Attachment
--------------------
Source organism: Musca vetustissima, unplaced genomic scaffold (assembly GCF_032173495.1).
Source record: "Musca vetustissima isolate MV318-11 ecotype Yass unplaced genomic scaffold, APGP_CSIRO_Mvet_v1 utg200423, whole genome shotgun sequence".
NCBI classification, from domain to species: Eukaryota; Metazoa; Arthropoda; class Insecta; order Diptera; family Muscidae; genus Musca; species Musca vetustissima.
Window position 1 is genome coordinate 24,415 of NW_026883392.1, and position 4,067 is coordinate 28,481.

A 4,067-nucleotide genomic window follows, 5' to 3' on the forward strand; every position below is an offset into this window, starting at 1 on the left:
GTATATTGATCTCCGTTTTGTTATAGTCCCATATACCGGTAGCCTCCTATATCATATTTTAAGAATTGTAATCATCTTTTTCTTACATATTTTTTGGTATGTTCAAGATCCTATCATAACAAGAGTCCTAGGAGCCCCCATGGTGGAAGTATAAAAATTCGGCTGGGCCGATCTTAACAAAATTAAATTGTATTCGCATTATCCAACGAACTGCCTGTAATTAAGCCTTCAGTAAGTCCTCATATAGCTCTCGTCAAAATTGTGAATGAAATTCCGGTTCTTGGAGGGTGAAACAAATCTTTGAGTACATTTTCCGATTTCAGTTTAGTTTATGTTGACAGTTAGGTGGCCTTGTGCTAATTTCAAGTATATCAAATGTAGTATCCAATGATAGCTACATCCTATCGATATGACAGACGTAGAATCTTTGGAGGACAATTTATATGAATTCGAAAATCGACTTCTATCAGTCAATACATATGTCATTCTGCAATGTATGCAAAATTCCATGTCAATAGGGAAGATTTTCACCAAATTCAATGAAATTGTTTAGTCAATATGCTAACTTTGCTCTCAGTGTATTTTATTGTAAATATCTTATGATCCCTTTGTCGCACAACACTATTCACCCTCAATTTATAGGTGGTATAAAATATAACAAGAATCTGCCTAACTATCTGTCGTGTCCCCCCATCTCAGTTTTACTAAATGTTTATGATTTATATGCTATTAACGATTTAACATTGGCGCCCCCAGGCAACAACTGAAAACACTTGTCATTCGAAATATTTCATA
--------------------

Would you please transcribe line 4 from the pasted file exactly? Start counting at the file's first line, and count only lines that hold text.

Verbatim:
Window position 1 is genome coordinate 24,415 of NW_026883392.1, and position 4,067 is coordinate 28,481.